I don’t like underground fencing for dogs for a myriad of reasons:
1. They work by hurting the dog. Yes, I understand that once the dog is trained to the boundaries it doesn’t get shocked unless it tries to cross them, but, as a dog trainer who has committed herself to not hurting dogs in the name of training, it just doesn’t sit well with me.
2. They can be outsmarted. I knew of a beagle that would stand in the warning zone so that his collar would emit the beep until the battery died, then he was free to roam without fear of being shocked.
3. Many dogs are willing to “take the hit” of electric shock to chase after something really enticing (a deer or rabbit) but are not willing to take the hit to get back into their yard. Now, not only is your dog loose, but he will be punished for trying to come home.
4. It can cause your dog to become aggressive. Each time your dog sees a person or another dog on the street and he wants to run and say hello he receives an electric shock. He may (and many dogs do) begin to associate the pain he receives with the new people/dogs. Now instead of running gleefully to meet them, he is barking aggressively to warn them off.
5. It’s terrifying for people walking their dogs to see your dog come barreling off leash, barking all the way toward their dog. I have seen this result in leash reactivity from dogs who previously had no issues with other dogs while on leash. Your neighbors will not be fans.
6. If your dog is friendly, a stranger can easily walk onto your property and steal your dog.
7. It does not stop strange dogs or wild animals from coming onto your property, and can prevent your dog from escaping from said strange animal. (I’m going to amend this one in a minute!)
I have been asked by many a client about invisible/underground/electric fences because they are less expensive to install than traditional fencing. I always list the reasons above as to why I don’t recommend them. Then I add, “If you decide to get one anyway, NEVER leave your dog unsupervised. If you are present with your dog you may be able to prevent a lot of the issues I have with them.”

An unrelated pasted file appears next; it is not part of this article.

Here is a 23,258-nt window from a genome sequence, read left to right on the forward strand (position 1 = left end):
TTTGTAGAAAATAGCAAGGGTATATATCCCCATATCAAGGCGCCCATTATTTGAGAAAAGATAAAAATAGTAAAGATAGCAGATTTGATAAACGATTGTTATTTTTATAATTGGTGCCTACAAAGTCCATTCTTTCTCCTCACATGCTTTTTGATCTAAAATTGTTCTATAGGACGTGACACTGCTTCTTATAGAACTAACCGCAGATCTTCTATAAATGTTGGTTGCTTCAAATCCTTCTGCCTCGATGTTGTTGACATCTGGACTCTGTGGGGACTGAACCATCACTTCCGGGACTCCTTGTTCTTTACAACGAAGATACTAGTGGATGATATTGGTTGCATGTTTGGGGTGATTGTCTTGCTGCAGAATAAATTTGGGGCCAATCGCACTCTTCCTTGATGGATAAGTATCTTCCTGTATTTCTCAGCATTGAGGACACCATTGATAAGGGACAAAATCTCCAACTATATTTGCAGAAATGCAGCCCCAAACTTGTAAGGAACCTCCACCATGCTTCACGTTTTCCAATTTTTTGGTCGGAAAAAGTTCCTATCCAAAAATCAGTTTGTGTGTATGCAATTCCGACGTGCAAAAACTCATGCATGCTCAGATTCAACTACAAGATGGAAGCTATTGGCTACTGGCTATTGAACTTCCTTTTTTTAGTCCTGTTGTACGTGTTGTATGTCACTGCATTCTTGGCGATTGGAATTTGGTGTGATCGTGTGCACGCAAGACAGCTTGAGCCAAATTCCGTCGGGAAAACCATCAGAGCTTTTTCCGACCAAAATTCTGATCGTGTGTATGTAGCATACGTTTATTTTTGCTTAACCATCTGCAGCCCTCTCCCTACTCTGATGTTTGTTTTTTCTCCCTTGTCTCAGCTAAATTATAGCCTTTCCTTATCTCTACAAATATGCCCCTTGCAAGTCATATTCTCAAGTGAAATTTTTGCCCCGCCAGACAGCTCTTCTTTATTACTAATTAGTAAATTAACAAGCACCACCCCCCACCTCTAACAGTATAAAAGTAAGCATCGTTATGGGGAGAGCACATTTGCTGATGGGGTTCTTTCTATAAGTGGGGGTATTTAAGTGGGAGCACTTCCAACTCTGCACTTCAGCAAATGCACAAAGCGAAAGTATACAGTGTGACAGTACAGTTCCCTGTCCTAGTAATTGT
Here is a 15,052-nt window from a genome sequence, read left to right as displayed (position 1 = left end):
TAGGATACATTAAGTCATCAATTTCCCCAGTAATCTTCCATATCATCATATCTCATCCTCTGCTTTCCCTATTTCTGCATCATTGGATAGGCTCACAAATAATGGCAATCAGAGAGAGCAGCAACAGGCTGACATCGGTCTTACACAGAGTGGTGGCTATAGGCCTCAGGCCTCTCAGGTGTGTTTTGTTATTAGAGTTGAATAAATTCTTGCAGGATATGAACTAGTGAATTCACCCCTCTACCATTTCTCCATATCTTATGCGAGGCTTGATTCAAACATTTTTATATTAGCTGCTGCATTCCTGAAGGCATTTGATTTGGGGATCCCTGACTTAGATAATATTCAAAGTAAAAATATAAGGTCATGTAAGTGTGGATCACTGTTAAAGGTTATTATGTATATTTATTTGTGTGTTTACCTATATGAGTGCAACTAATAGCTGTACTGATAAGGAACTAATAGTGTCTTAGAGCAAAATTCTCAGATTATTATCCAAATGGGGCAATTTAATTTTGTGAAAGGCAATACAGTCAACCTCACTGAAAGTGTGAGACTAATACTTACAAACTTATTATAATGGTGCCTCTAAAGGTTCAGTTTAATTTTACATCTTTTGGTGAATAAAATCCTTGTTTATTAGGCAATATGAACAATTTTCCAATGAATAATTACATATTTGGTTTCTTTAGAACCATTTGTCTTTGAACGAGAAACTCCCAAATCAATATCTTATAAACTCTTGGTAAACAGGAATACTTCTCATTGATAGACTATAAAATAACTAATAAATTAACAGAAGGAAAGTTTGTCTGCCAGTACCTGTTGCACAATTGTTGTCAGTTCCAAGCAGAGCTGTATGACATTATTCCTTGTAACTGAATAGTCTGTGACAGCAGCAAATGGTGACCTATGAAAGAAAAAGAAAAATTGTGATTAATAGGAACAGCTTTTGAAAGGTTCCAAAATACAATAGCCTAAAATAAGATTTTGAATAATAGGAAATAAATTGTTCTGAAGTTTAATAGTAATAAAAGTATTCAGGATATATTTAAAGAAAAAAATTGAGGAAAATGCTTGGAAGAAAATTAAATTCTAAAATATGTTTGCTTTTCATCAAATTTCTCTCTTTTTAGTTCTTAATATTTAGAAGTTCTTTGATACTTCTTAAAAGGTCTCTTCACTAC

One of my neighbors had asked me, after getting a puppy, what I recommended and I went through my reasoning, and they assured me that they would never leave him out unsupervised. It is extremely rare that I have seen this dog out with a human being in the 3 years that they have had him on the underground fence. He is nearly always out alone unless the boys are playing basketball. He has since developed barrier aggression, and comes charging and barking anytime he sees someone coming up the street. I’m sad about it, but you can’t always change people’s minds, despite your best efforts.
The other day while walking my own dogs I saw something that made my stomach drop. The house next door to this dog has recently come under new ownership and there are two toddlers now living there, they look to be around 4 and 2 years old. Both children went running into this dog’s yard; thankfully a parent came running in and scooped them back up and took them home, and thankfully the dog wasn’t out. The dog lives with children (although older than 8), but that doesn’t mean he would be friendly towards strange toddlers meandering through his yard, or if he was, that he would take kindly to an adult stranger running in and scooping them up. You can just imagine the horror of the situation: children physically and emotionally scarred for life, parents scarred for life, and the dog euthanized. The “beware of dog” signs in their garage window are pretty well useless in the scenario.
7. It does not stop strange dogs, wild animals, or people, including small children who can’t read “beware of dog” signs, from coming onto your property, and can prevent your dog from escaping from said strange animal or cause you to be sued when your dog knocks down or bites said person.
So in closing, please invest in a physical fence. I know it’s expensive (believe me, I know!*) If you really just can’t afford traditional fencing, keep your dog on leash and/or get a long line or a long piece of rope from a hardware store to let him run around on. And please, regardless of what type of fencing you have or do not have, never EVER leave your dog unsupervised!!! I’ve seen so many dogs stolen, lost, or injured and it breaks my heart.
* I currently have chain link fencing around my back yard. It was here when we moved in, but we had to replace a 50 foot section to keep the dogs out of the vegetable garden. It was somewhere around $500 and we did the installation ourselves!